Instrument Selection Considerations

During the recruiting process, a student may prove to be better suited for one instrument over another. There are several factors that should be considered before final instrument selection is made. While it is not mandatory that a student wishing to play a specific instrument possess each characteristic listed, the chances of student success on a particular instrument will be greatly increased when these guidelines are observed.


FLUTE

1. Arms are long enough to hold the flute to the mouth and still cover keys correctly.

2. Upper lip characteristics are conducive to proper embouchure. (A short lip or a bead of skin in the center of the upper lip tends to make it difficult to form a good embouchure.)

3. Closed teeth meet evenly.

4. A clear tone is easily produced on the head joint.

5. Eye-hand coordination is good.

6. Reading skills are above average.

7. Work habits are strong and achievement is high.


CLARINET & SAXOPHONE

1. Hands are large enough to reach all the keys (and fingertips are large enough to cover the tone holes on clarinet).

2. Thumbs are not double-jointed.

3. Student's orthodontist approves of him or her playing clarinet or saxophone.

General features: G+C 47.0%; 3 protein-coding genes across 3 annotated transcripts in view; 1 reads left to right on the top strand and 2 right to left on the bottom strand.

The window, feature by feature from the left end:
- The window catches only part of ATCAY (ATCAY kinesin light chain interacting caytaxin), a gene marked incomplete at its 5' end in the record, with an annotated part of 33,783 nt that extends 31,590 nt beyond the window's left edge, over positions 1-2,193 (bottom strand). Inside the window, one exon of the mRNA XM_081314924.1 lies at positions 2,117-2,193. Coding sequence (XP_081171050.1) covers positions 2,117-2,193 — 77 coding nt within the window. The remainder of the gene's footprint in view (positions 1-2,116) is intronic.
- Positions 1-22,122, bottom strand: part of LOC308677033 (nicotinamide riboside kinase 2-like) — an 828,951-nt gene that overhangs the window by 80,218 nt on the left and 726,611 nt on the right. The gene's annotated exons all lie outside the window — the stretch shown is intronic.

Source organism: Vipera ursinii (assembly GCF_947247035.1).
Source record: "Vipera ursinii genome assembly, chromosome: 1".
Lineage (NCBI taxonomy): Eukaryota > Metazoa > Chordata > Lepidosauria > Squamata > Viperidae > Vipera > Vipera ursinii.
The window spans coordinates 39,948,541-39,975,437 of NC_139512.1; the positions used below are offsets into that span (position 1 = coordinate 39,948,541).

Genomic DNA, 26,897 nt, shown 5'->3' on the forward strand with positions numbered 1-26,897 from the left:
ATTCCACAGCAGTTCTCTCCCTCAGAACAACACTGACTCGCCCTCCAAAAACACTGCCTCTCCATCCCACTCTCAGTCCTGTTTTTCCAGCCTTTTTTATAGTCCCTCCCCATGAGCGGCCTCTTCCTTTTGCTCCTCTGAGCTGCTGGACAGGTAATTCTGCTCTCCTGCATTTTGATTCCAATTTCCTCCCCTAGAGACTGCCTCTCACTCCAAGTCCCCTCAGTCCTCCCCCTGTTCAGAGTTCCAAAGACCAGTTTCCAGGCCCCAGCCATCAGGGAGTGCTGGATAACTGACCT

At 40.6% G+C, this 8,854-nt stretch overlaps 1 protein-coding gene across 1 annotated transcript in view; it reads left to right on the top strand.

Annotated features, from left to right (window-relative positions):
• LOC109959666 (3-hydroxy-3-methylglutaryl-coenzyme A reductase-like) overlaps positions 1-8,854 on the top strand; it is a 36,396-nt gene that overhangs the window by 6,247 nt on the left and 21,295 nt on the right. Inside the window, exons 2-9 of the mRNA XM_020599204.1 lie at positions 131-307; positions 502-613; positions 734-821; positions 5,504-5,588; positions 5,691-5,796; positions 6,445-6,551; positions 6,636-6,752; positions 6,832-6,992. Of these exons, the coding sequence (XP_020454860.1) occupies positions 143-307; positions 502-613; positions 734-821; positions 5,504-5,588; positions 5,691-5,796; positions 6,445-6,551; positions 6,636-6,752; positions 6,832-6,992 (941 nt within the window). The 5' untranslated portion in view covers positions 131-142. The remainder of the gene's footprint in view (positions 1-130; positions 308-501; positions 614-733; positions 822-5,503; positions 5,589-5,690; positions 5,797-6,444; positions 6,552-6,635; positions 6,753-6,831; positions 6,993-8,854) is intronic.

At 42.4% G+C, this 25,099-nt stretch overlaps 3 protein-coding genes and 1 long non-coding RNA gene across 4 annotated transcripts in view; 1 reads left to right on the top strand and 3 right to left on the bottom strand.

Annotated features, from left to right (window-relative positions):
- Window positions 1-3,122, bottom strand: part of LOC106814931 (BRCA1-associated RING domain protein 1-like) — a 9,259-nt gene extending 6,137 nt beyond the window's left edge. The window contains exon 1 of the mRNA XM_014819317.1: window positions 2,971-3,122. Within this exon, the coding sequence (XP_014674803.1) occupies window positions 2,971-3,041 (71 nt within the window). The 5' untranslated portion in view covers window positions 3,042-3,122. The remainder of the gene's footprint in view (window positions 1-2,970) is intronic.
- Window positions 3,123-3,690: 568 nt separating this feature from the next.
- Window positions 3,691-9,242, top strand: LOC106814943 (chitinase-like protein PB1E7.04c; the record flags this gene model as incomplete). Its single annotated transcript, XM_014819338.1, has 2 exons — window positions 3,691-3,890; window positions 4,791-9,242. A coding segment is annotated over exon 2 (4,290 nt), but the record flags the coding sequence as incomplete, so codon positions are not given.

4. Eye-hand coordination is good.

5. Reading skills are above average.


TRUMPET AND FRENCH HORN

1. Lips are thin to medium. (Thick lips tend to be better suited for trombone, baritone, and tuba.)

2. Front teeth are straight and even. Closed teeth meet evenly. (If an overbite exists, it poses less of a problem on French horn than on trumpet.)

3. Student is able to sing a common folk song.

4. French horn only: Sense of pitch is exceptional.

5. Level of confidence is high.

6. Work habits are strong and achievement is high.

7. Parental support is strong.


TROMBONE AND BARITONE

1. Stature is adequate to handle the size of the instrument.

2. Arms are long enough to reach lower positions on the trombone.

3. Lips are medium to thick. (Thin lips tend to be better suited for trumpet and French horn.)

4. Student is able to sing a common folk song.

5. Trombone only: Sense of pitch is exceptional.


PERCUSSION

1. Physical coordination is exceptional. Student is able to "march" quarter notes while clapping eighth notes.

2. Student maintains a steady tempo while echo clapping four measure phrases.

3. Student has previous keyboard experience (desirable, but not necessary).

4. Commitment to becoming a complete percussionist is unwavering.

5. Student is self-controlled.

6. Dependability and sense of responsibility are strong.

7. Parental support is strong.